The guns made in Birmingham were made as late as the 1920's or 1930's or later.2
Coincidentally almost one hundred years later in 1988 the Lord Mayor of Bradford was a Smith Midgley.

Waltham Watch Richard Midgley-Grandfather clock-maker.

Richard manufactured tall case clocks ("Grandfather clocks") in the mid to late 1700's. His clocks were engraved on the face, "Richard Midgley". They were made in or near Halifax, Yorkshire.3
There are a number of Richard Midgley's who were in Halifax at this time:

In the late 1960's John Franklin Midgley stumbled on a person by the name of John Fox Midgley at Illingworth near Halifax.John had "quite a collection of grandfather clocks" at this time9. (The Lord of Cullingworth Manor was James Fox esquire)

1.Richard Midgley who married Grace Stockdale Mid. on 3rd June 1599, this one is perhaps a little early4

2. Richard MIDGLEY (M)...................C: 5 Oct1722
Ba: C007493
Father: Richard MIDGLEY
Halifax, Yorkshire,

3. Richard MIDGLEY (M)...................  C: 30 Jan 1731 Long Case Clock (Grandfather Clock)
Ba: C007493
Father: Thomas MIDGLEY
Halifax, Yorkshire,

4. Richard MIDGLEY (M)...................  C: 13 May1744
Ba: C007493
Father: William MIDGLEY
Halifax, Yorkshire5

Baillie gives Richard Midgley of Halifax as a maker of long case clocks in Halifax between about 1720 and 17406. Brian Loomes gives the dates for making these clocks between  1745 and 1763. Loomes is usually the more trustworthy of the two since he was a professional genealogist who turned to researching clocks. Baillie tended to look at clocks and guess their dates except in the case from Exeter below where he must have fouind the date engraved on the clock in order to have it so precisely.This one other Richard Midgley who is known to have made a long case clock in Exeter has it dated as 17717.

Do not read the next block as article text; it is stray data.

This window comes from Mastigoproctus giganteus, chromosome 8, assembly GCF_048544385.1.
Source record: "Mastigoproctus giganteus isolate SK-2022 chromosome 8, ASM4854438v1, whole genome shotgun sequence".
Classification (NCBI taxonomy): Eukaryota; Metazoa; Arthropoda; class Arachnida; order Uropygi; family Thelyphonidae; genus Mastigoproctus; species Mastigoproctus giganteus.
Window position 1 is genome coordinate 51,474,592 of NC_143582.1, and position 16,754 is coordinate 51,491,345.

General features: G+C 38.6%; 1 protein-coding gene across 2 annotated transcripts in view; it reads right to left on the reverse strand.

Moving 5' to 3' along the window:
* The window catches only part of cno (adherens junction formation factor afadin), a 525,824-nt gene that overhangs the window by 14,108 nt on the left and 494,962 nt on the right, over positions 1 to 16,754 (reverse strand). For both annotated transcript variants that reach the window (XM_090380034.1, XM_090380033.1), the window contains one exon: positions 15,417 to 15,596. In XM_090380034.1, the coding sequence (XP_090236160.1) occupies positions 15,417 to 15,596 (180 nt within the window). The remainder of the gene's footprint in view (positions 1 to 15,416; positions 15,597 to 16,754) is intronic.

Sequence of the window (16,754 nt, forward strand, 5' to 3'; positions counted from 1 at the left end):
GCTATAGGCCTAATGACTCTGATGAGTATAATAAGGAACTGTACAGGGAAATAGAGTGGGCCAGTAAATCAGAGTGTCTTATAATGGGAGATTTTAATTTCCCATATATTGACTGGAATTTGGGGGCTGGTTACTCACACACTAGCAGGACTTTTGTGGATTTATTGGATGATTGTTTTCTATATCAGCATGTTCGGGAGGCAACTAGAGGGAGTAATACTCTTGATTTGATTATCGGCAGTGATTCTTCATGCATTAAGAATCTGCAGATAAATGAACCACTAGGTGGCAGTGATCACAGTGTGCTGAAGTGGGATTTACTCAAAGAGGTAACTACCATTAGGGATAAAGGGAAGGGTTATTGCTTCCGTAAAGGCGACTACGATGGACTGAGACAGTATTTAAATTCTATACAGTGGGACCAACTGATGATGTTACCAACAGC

From Amazon Books:

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                 with source material has enabled him to undertake his own researches
                 into the lives of former clockmakers. As a dealer in antique British
                 clocks for thirty years he is aldo experienced in old clocks, especially
                 in the work of makers in the northern counties of England and much of
                 his writing is based on his own researches and experience. He lives at
                 Pateley Bridges in the York-shire Dales, where he and his wife run a
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                 This book records the life and of the most important clockmakers of the
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            From the Inside Flap

                 The North of England has a long tradition of clockmaking. The earlist
                 clockmakers trained in London in the late seventeenth century and then
                 moved north to take advantage of the growing opportunities there. Soon
                 a distinctive regional style developed, both in the dials- sometimes with
                 naive charm, but often with elaborate and high-quality decorative
                 engraving- and the cases. The longcase clock was the principal type